Bleeding gums, is it Normal?

One of the most common questions we get asked as both Dentists and Hygienist is, ” Why do my gums bleed?” or ” My gums bleed when I brush but I know it is because I never floss!”. Today at Hartwell Dentistry we are going to be breaking this common myth by explaining what could be the REAL cause of your bleeding gums.

It is a common belief that bleeding gums while brushing and flossing our teeth is completely normal. Most people probably assume that it is because they brushed too hard or pushed to hard when trying to get the floss between teeth.

Well, to be blunt, this is false!!  

Bleeding gums can actually be a sign of much larger health concerns.

We all get trapped into separating our oral health from the rest of our body!

Let’s think about it for a moment; if any other part of your body was consistently bleeding during our daily routines of shaving, exfoliation or showering we would immediately become concerned, probably to the point of scheduling an appointment with your G.P.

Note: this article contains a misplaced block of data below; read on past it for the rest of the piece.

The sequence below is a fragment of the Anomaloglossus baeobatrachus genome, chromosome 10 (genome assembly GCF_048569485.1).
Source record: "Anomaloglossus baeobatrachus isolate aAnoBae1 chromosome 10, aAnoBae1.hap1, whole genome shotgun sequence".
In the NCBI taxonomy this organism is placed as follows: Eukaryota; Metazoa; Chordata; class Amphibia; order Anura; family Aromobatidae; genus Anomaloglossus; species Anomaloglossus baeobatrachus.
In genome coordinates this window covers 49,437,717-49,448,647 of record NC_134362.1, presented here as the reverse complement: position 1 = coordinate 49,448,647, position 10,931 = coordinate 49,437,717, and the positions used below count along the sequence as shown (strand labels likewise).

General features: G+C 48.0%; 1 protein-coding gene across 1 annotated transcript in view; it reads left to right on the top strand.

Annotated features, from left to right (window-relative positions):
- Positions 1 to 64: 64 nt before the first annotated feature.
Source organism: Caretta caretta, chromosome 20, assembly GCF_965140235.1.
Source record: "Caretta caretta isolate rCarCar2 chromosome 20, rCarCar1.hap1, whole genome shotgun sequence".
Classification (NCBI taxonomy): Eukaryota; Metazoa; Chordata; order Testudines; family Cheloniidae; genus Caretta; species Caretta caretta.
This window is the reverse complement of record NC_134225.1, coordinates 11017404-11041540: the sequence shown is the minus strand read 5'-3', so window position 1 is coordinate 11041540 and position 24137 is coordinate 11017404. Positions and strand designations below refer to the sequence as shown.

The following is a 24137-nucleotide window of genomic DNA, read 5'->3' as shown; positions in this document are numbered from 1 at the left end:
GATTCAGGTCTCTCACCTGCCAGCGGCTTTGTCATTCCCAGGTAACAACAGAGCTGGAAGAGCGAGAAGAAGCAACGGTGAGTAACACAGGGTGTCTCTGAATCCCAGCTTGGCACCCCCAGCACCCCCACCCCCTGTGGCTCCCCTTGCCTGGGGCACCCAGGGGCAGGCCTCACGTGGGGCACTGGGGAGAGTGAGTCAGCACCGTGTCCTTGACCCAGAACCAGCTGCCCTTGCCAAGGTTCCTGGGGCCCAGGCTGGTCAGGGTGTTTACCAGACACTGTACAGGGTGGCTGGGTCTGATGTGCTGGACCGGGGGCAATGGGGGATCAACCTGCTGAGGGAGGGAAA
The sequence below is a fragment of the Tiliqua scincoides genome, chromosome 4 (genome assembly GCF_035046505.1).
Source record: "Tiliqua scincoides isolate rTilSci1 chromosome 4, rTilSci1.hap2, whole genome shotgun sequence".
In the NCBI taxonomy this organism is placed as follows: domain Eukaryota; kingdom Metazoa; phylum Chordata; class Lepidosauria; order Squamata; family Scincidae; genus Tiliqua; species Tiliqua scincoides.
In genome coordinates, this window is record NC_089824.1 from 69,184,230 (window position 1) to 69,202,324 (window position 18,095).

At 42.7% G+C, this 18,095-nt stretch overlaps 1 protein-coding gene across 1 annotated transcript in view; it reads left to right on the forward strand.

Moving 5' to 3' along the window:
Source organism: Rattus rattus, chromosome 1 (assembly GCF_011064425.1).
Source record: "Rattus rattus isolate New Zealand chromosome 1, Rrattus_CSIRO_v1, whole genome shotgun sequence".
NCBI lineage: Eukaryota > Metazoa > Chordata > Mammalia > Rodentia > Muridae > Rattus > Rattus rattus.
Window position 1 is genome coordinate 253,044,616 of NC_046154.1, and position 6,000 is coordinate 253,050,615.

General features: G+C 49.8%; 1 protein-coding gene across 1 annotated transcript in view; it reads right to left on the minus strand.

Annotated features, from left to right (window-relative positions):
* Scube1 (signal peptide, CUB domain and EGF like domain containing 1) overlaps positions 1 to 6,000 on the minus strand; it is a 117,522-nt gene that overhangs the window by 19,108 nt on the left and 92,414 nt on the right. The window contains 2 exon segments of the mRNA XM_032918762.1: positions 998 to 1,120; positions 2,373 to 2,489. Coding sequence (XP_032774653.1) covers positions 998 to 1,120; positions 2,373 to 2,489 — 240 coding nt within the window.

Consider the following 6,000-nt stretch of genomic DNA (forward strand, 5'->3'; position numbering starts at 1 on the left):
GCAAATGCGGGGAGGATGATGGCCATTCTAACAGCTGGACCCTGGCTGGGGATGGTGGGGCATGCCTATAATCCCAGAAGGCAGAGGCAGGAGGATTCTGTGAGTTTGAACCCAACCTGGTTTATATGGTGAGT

So why not apply the same thought pattern to our mouths?

Bleeding gums can be an indicator that you have periodontal (gum) disease. Research shows that inflammation associated with periodontal disease is directly linked to heart disease, stroke, diabetes, Alzheimer’s and other major health issues. In fact, at this very moment over 50 systemic diseases with oral relationships are being researched. Sometimes the first sign that there is something wrong is seen in the mouth.

So, what will you be doing the next time you notice your gums are bleeding? Here are some tips:

  • Focus on brushing and flossing your teeth twice a day for at least 1 – 2 weeks.
  • Use salt water mouth rinse once a day, again for 1-2 weeks.

If bleeding still occurs;

  • Visit your dentist for a thorough examination
  • Arrange an appointment with your oral health therapist or dental hygienist.
  • You might be susceptible to gum disease and 6 monthly hygiene appointments are not frequent enough for you
  • There could be underlying issues to your general health, this may include high blood pressure or high blood sugar levels.
  • You may have changed medication that is directly affecting your healing and making you more prone to dry mouth and bleeding gums

Why do my gums bleed?

Your mouth is a window to your body.

It is the start of your digestive system and it harbours more bacteria and other living organisms than you can imagine. Be thorough and attentive when it comes to your oral health.

Join us next time where we will continue to discuss how our oral health and our overall health are more connected than we ever thought.